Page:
Along with the Dreta de l’Eixample and Sant Antoni, the Antiga Esquerra is the most central of the Eixample neighbourhoods and extends from the the other side of Carrer Balmes to Comte d’Urgell.
Built by Elies Rogent in the 1860s, the neighbourhood’s most iconic building is the main University of Barcelona building, in many respects a precursor to the architectural style that would become Modernisme.
The area next to the university and Plaça de la Universitat along Gran Via also dates back to the late 19th century and you’ll find some fine old buildings around here.
Since the 1980s, this part of the neighbourhood has become a gay centre known as the Gaixample so you’ll see rainbow flags outside shops and businesses and its bars, restaurants and clubs are full of life particularly after dark.
Further up the hill, you come to another centre of activity around Hospìtal Clinic and the Mercat del Ninot.
Although tourist sights are not in abundance, the whole Antiga Esquerra neighbourhood is full of bars and restaurants and its proximity to both the Dreta de l’Eixample and Ciutat Vella make the Antiga Esquerra an excellent place to look for accommodation.
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Nova Esquerra de l’Eixample
Of the neighbourhoods mentioned so far, the Nova Esquerra is not only the furthest from the city centre but also the area that gives least sense of being a barri and it exists for administrative purposes more than anything else.
As a place to live it is divided by the rather ugly Avinguda de Roma and I always have the sense that it is somewhere you pass through on your way from the Eixample to Sants or Hospitalet.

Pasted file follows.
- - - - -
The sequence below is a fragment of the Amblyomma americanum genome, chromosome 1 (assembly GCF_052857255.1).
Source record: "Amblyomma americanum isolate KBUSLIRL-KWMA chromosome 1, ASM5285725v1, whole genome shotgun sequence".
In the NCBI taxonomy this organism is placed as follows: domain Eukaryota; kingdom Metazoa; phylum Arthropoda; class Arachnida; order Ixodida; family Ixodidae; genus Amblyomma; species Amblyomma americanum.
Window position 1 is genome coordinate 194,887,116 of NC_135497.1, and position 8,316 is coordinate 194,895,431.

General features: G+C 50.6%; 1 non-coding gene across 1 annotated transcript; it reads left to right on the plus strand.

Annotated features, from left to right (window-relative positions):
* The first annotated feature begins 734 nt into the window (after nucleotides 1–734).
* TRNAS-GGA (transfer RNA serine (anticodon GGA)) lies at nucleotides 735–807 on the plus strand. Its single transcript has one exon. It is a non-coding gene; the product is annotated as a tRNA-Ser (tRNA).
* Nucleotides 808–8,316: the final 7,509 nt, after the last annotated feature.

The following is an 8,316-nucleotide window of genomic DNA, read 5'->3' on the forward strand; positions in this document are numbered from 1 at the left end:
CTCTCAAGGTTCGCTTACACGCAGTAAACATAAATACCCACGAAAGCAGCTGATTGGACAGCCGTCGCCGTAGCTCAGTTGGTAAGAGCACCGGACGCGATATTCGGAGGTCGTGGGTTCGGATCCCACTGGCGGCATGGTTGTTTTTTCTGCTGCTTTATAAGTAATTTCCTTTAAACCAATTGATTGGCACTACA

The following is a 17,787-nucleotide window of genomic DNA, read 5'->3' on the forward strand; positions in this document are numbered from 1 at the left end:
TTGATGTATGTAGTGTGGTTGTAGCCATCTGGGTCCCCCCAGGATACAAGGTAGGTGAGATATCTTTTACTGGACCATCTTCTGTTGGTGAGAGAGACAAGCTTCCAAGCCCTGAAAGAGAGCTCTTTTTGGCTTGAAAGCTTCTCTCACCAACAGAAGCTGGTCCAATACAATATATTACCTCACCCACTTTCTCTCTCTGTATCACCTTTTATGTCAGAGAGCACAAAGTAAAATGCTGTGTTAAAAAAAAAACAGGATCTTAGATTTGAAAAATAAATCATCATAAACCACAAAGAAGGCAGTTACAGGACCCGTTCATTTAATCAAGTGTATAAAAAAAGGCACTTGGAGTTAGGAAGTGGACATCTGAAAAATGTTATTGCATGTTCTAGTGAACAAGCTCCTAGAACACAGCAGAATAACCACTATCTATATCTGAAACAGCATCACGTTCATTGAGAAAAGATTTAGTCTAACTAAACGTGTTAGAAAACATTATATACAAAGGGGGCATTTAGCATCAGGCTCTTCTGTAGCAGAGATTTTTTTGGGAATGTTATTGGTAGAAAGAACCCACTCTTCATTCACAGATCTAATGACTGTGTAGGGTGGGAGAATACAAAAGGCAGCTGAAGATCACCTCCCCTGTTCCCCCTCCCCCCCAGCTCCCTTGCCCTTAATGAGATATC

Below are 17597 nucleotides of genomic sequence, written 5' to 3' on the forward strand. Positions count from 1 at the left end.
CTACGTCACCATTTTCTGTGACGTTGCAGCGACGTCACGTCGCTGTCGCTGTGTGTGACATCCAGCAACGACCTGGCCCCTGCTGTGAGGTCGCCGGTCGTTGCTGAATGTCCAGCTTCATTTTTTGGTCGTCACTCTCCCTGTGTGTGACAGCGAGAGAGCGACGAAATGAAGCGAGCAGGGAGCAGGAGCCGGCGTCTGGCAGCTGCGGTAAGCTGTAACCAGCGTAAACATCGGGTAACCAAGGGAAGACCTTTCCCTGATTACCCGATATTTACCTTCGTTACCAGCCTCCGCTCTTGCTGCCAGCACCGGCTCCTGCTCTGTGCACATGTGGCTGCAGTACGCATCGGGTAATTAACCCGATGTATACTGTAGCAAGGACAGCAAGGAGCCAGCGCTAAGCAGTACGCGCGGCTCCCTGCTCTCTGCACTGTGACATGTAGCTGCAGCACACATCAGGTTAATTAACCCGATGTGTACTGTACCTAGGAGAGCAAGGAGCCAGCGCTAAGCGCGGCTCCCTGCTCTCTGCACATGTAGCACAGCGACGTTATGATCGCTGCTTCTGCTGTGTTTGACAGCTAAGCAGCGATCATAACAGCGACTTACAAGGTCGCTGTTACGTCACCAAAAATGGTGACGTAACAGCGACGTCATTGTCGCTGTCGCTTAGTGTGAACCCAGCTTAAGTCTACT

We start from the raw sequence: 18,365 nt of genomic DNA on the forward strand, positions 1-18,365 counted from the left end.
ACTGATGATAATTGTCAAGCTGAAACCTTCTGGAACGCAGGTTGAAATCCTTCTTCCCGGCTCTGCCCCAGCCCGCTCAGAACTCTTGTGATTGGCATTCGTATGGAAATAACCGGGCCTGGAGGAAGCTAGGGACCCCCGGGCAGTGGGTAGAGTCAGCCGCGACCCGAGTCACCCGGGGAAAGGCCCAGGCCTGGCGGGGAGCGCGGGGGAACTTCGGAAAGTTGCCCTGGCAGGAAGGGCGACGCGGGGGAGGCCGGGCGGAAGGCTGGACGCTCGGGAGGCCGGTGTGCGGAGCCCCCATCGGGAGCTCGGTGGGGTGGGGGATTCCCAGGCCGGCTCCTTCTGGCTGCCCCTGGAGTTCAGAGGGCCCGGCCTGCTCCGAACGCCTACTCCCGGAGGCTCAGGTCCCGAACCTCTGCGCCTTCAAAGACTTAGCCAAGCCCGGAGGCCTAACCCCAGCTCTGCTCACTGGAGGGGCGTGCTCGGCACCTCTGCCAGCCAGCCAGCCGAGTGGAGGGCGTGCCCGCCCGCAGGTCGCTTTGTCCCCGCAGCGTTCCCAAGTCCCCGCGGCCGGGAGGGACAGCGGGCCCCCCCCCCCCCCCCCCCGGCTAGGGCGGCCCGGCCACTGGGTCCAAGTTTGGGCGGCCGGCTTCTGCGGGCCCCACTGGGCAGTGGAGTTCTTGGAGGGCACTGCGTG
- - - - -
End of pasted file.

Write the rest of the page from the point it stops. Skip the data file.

However, the area round the Escola Industrial is very convenient for Les Corts and the area round the Parc de Joan Miró and the old Arenas bull ring, now a shopping centre, is perfect for Plaça d’Espanya and the Fira de Barcelona conference area leading up to Montjuïc.
The neighbourhood actually does contain one of my favourite Modernista buildings – Casa Golferichs by Joan Rubió i Bellver – and Joan Miró’s Dona i Ocell sculpture is now one of the most iconic symbols of Barcelona.
You’ll find plenty of decent bars and restaurants in the upmarket area close to Avinguda Josep Tarradellas and at the Plaça d’Espanya end of Gran Via.
The latter is also an excellent place to look for accommodation for business people visiting Barcelona for conferences, exhibitions or events at the nearby Fira.
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Eixample District OAC
For those of you living in the Eixample, the Oficina d’Atenció Ciutadana or Citizen’s Help Centre, where you need to get official paperwork, such as the empadronament, done is located at:
Oficina d’Atenció Ciutadana del Districte de l’Eixample
Carrer Aragó, 328
Dreta de l’Eixample
Telephone from Inside Barcelona Metropolitan Area: 010
Telphone from Outside Barcelona: 807 117 700